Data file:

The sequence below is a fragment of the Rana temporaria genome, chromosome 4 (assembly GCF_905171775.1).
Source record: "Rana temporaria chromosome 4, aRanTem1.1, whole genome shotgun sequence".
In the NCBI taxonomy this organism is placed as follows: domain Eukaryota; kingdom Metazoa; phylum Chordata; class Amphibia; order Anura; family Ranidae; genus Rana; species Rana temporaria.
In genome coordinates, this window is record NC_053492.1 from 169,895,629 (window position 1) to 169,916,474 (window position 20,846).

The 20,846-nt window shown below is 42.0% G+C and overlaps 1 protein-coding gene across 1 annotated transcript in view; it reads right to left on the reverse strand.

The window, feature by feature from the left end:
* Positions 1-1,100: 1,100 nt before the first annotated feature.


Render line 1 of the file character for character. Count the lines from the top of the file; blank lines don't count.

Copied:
The sequence below is a fragment of the Rana temporaria genome, chromosome 4 (assembly GCF_905171775.1).